CROGHAN — Throngs of people surrounded a bridge over the Oswegatchie River on Sunday, waiting for a green tractor to dump more than 5,400 rubber ducks into the water.

They were there for the AdironDuck race, an annual fundraiser put on by the Oswegatchie Educational Center that’s been around since 1994.

It was the first time in two years that the center has been able to host a full, in-person AdironDuck race, and Executive Director Todd Lighthall said he’s happy to see the event make a full comeback after two years of quiet, online-focused events.

“We call it the Oswegatchie magic,” he said. “And that magic is people. Having people here, that’s what makes Oswegatchie such an incredible place to be.”

The camp, run by the FFA, has seen the event grow exponentially in its 28 years. Most of the time, it has entailed a huge, camp-wide event held just after volunteers return to open the camp for the summer. Games, food, vendors, raffles and a recently-added 6K run have come to represent the start of the season for the camp and its staff, but two years of COVID-19 restrictions meant only the duck race could go on, streamed live via Facebook.

On Sunday, energy filled the air as kids ran around with their faces painted, took photos with a duck mascot and enjoyed the warm forest air. The race began at 1 p.m., as exactly 5,408 yellow and silver ducks plunged into the river.

They seemed to bounce on the surface for a moment, before carrying rapidly on down the river, around a bend, and into the finish line. Children and their parents ran along the riverbank, guessing which duck was there and hoping they would be the lucky winners of either the $2,000 yellow duck prize, or the $2,500 silver duck race.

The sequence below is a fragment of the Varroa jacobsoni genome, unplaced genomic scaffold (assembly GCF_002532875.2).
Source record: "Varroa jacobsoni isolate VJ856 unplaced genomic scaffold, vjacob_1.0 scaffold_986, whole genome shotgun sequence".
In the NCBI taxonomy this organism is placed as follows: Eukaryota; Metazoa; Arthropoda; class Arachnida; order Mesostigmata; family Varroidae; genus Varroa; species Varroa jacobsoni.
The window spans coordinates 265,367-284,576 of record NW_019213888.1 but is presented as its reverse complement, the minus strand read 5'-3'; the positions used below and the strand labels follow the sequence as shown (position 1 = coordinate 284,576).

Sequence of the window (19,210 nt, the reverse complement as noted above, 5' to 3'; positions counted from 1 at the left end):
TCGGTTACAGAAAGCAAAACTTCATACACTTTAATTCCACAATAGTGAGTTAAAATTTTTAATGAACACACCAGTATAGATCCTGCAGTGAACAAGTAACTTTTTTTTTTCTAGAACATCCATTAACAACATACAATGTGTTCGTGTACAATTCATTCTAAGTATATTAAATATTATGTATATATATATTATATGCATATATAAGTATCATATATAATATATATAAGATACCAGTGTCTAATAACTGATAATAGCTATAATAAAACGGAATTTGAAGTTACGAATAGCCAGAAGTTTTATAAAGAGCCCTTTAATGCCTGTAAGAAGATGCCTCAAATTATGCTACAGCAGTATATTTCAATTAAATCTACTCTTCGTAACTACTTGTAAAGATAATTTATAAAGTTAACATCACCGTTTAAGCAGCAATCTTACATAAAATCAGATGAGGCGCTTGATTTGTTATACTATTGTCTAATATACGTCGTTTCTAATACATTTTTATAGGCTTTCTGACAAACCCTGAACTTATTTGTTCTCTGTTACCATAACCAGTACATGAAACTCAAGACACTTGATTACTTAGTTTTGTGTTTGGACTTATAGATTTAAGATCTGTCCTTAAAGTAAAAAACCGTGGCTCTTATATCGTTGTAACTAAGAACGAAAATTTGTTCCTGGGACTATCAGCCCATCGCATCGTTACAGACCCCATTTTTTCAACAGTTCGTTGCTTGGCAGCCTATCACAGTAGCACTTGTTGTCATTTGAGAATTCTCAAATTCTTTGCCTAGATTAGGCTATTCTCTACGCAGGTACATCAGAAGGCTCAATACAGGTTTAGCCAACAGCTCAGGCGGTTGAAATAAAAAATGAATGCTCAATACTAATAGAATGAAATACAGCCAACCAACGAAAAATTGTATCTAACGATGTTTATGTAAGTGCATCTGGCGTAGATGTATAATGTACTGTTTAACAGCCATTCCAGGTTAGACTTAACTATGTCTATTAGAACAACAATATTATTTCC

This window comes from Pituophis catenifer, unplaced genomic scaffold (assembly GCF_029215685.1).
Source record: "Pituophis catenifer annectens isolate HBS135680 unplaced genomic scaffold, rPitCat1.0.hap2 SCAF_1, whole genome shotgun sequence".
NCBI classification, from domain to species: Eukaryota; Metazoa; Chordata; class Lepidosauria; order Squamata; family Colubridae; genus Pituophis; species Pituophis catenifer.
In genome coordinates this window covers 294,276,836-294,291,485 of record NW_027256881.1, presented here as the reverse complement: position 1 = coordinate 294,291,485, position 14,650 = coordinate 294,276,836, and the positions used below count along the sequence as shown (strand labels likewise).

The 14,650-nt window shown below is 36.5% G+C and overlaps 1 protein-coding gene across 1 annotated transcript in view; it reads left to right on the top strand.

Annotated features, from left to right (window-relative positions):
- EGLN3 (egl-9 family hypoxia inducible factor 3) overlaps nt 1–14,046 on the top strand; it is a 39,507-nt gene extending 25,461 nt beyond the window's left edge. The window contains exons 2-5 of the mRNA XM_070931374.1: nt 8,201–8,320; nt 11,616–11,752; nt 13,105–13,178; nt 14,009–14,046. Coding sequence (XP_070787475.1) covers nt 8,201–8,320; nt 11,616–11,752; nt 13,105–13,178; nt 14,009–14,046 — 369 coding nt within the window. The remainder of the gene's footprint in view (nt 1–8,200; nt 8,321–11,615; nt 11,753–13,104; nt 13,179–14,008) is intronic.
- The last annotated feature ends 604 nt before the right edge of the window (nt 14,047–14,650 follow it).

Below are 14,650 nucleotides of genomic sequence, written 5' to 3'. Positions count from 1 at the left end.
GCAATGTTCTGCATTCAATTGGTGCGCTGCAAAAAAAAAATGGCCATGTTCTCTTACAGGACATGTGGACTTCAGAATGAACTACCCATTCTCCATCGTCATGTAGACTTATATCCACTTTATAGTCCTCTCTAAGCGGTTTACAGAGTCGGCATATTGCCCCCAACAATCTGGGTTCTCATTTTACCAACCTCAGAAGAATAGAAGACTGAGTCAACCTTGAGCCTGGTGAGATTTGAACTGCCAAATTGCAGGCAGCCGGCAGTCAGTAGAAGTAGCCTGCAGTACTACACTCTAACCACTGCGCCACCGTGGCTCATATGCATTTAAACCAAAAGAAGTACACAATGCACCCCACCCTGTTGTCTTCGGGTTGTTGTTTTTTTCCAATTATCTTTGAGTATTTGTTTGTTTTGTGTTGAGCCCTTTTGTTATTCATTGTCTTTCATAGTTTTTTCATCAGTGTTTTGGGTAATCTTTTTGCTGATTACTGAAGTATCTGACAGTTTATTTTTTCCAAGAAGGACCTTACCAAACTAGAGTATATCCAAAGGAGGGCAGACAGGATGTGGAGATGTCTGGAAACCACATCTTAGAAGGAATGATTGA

But this year, there was only one winner. A silver duck, number 9069, was the first through the finish line, and its owner, Croghan resident Joseph A. Edick, won a combined grand prize of $4,500.

“It’s only the second time that’s happened,” Mr. Lighthall said. “The first time was the first year we introduced the silver duck race.”

Crowds flock back for AdironDuck race

A crowd assembles at the Oswegatchie Educational Center to hear the winner of the 28th annual AdirondDuck race announced. Alex Gault/Watertown Daily Times

Overall, the duck race itself raised $70,000 for the camp and for scholarships to allow children to attend an FFA summer camp program. The camp also took in other donations on the day, from the 6K run, a pancake breakfast and donations that visitors offer just because.

Over 1,200 people attended Sunday’s event, more than usual but not quite the 2,000-person record set pre-pandemic.

“We have so many people today because it is such a nice day,” Mr. Lighthall said.

And the attendees seemed to agree. Lori P. Lehner, whose husband attended the camp as a child, said she was appreciating the first big festival-style event their family has been able to attend since 2019.

“To get out, see people we haven’t seen in ages, support a fantastic camp, we’re very happy,” she said.

Her 6-year-old son Michael said he was most excited to get a yellow rubber duck painted on his face, and to see many people his age around to play with.

“There are a lot of people here,” he said, before running off to join a game.

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Johnson Newspapers 7.1

I write about north country politics, Jefferson County and the northern shoreline towns of Lyme, Cape Vincent, Clayton and Alexandria Bay

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